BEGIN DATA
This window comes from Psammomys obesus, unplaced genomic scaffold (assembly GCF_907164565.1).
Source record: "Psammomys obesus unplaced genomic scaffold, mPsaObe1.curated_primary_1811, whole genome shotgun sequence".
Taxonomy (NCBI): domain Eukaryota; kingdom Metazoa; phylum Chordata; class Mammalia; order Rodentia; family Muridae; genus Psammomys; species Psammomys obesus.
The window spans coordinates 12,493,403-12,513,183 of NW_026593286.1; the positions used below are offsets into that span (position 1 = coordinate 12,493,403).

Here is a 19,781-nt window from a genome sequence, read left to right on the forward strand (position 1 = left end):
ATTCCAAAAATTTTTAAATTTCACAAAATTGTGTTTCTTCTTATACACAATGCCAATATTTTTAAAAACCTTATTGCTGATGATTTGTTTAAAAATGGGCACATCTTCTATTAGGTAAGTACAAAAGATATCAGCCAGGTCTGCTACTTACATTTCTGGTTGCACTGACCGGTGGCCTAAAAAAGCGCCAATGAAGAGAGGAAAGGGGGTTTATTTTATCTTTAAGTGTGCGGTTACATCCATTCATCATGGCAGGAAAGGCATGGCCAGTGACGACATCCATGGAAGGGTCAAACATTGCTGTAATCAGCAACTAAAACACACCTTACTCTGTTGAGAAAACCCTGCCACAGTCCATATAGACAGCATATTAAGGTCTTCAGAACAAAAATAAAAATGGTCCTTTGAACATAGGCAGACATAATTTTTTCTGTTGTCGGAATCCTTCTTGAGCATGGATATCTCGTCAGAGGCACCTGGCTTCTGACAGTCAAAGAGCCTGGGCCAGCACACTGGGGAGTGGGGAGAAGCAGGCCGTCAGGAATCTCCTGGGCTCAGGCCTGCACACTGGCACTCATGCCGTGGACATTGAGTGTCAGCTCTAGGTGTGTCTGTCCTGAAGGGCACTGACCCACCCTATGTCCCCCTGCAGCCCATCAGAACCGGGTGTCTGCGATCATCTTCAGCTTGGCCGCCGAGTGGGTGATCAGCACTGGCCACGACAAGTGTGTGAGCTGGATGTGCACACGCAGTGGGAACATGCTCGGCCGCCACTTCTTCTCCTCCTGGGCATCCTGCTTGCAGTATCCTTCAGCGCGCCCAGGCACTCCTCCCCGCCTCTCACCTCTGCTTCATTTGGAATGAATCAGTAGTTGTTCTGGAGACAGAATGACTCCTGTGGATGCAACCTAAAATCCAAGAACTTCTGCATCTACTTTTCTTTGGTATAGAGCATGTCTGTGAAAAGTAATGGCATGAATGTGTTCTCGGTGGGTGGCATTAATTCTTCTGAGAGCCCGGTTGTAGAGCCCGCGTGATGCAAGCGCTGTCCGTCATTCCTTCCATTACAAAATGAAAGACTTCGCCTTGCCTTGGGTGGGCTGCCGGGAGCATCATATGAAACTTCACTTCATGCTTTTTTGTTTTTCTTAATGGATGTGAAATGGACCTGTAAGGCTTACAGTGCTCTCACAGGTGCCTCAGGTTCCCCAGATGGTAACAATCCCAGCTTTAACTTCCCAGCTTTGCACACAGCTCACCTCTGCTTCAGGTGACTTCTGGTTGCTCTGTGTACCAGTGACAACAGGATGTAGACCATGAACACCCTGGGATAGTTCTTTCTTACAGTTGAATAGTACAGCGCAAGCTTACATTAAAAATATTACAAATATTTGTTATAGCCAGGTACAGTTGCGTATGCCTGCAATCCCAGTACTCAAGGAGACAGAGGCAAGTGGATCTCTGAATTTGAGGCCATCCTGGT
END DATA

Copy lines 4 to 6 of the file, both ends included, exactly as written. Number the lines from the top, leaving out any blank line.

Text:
The window spans coordinates 12,493,403-12,513,183 of NW_026593286.1; the positions used below are offsets into that span (position 1 = coordinate 12,493,403).

Here is a 19,781-nt window from a genome sequence, read left to right on the forward strand (position 1 = left end):
ATTCCAAAAATTTTTAAATTTCACAAAATTGTGTTTCTTCTTATACACAATGCCAATATTTTTAAAAACCTTATTGCTGATGATTTGTTTAAAAATGGGCACATCTTCTATTAGGTAAGTACAAAAGATATCAGCCAGGTCTGCTACTTACATTTCTGGTTGCACTGACCGGTGGCCTAAAAAAGCGCCAATGAAGAGAGGAAAGGGGGTTTATTTTATCTTTAAGTGTGCGGTTACATCCATTCATCATGGCAGGAAAGGCATGGCCAGTGACGACATCCATGGAAGGGTCAAACATTGCTGTAATCAGCAACTAAAACACACCTTACTCTGTTGAGAAAACCCTGCCACAGTCCATATAGACAGCATATTAAGGTCTTCAGAACAAAAATAAAAATGGTCCTTTGAACATAGGCAGACATAATTTTTTCTGTTGTCGGAATCCTTCTTGAGCATGGATATCTCGTCAGAGGCACCTGGCTTCTGACAGTCAAAGAGCCTGGGCCAGCACACTGGGGAGTGGGGAGAAGCAGGCCGTCAGGAATCTCCTGGGCTCAGGCCTGCACACTGGCACTCATGCCGTGGACATTGAGTGTCAGCTCTAGGTGTGTCTGTCCTGAAGGGCACTGACCCACCCTATGTCCCCCTGCAGCCCATCAGAACCGGGTGTCTGCGATCATCTTCAGCTTGGCCGCCGAGTGGGTGATCAGCACTGGCCACGACAAGTGTGTGAGCTGGATGTGCACACGCAGTGGGAACATGCTCGGCCGCCACTTCTTCTCCTCCTGGGCATCCTGCTTGCAGTATCCTTCAGCGCGCCCAGGCACTCCTCCCCGCCTCTCACCTCTGCTTCATTTGGAATGAATCAGTAGTTGTTCTGGAGACAGAATGACTCCTGTGGATGCAACCTAAAATCCAAGAACTTCTGCATCTACTTTTCTTTGGTATAGAGCATGTCTGTGAAAAGTAATGGCATGAATGTGTTCTCGGTGGGTGGCATTAATTCTTCTGAGAGCCCGGTTGTAGAGCCCGCGTGATGCAAGCGCTGTCCGTCATTCCTTCCATTACAAAATGAAAGACTTCGCCTTGCCTTGGGTGGGCTGCCGGGAGCATCATATGAAACTTCACTTCATGCTTTTTTGTTTTTCTTAATGGATGTGAAATGGACCTGTAAGGCTTACAGTGCTCTCACAGGTGCCTCAGGTTCCCCAGATGGTAACAATCCCAGCTTTAACTTCCCAGCTTTGCACACAGCTCACCTCTGCTTCAGGTGACTTCTGGTTGCTCTGTGTACCAGTGACAACAGGATGTAGACCATGAACACCCTGGGATAGTTCTTTCTTACAGTTGAATAGTACAGCGCAAGCTTACATTAAAAATATTACAAATATTTGTTATAGCCAGGTACAGTTGCGTATGCCTGCAATCCCAGTACTCAAGGAGACAGAGGCAAGTGGATCTCTGAATTTGAGGCCATCCTGGT